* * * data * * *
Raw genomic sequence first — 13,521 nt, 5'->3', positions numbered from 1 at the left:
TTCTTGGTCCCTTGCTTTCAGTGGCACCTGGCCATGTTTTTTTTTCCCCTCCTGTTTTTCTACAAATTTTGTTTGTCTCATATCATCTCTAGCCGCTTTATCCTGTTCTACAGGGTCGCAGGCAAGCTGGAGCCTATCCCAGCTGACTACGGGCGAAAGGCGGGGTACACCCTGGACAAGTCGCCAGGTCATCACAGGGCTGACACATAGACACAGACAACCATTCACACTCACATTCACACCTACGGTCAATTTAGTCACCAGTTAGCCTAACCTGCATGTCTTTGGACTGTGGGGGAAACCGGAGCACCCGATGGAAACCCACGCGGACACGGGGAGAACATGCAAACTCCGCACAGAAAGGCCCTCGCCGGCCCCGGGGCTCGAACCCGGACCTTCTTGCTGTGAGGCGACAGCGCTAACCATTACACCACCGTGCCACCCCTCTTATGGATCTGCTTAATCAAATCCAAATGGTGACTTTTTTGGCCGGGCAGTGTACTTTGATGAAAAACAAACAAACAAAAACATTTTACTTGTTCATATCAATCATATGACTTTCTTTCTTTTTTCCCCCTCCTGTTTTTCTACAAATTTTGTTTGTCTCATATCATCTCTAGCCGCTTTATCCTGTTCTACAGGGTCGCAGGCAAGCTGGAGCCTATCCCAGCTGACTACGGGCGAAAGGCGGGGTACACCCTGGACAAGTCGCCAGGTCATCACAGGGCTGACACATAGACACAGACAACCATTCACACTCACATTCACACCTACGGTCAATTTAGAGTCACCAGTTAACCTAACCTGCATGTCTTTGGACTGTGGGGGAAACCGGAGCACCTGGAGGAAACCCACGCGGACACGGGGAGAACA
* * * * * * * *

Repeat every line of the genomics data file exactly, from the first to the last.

Raw genomic sequence first — 13,521 nt, 5'->3', positions numbered from 1 at the left:
TTCTTGGTCCCTTGCTTTCAGTGGCACCTGGCCATGTTTTTTTTTCCCCTCCTGTTTTTCTACAAATTTTGTTTGTCTCATATCATCTCTAGCCGCTTTATCCTGTTCTACAGGGTCGCAGGCAAGCTGGAGCCTATCCCAGCTGACTACGGGCGAAAGGCGGGGTACACCCTGGACAAGTCGCCAGGTCATCACAGGGCTGACACATAGACACAGACAACCATTCACACTCACATTCACACCTACGGTCAATTTAGTCACCAGTTAGCCTAACCTGCATGTCTTTGGACTGTGGGGGAAACCGGAGCACCCGATGGAAACCCACGCGGACACGGGGAGAACATGCAAACTCCGCACAGAAAGGCCCTCGCCGGCCCCGGGGCTCGAACCCGGACCTTCTTGCTGTGAGGCGACAGCGCTAACCATTACACCACCGTGCCACCCCTCTTATGGATCTGCTTAATCAAATCCAAATGGTGACTTTTTTGGCCGGGCAGTGTACTTTGATGAAAAACAAACAAACAAAAACATTTTACTTGTTCATATCAATCATATGACTTTCTTTCTTTTTTCCCCCTCCTGTTTTTCTACAAATTTTGTTTGTCTCATATCATCTCTAGCCGCTTTATCCTGTTCTACAGGGTCGCAGGCAAGCTGGAGCCTATCCCAGCTGACTACGGGCGAAAGGCGGGGTACACCCTGGACAAGTCGCCAGGTCATCACAGGGCTGACACATAGACACAGACAACCATTCACACTCACATTCACACCTACGGTCAATTTAGAGTCACCAGTTAACCTAACCTGCATGTCTTTGGACTGTGGGGGAAACCGGAGCACCTGGAGGAAACCCACGCGGACACGGGGAGAACA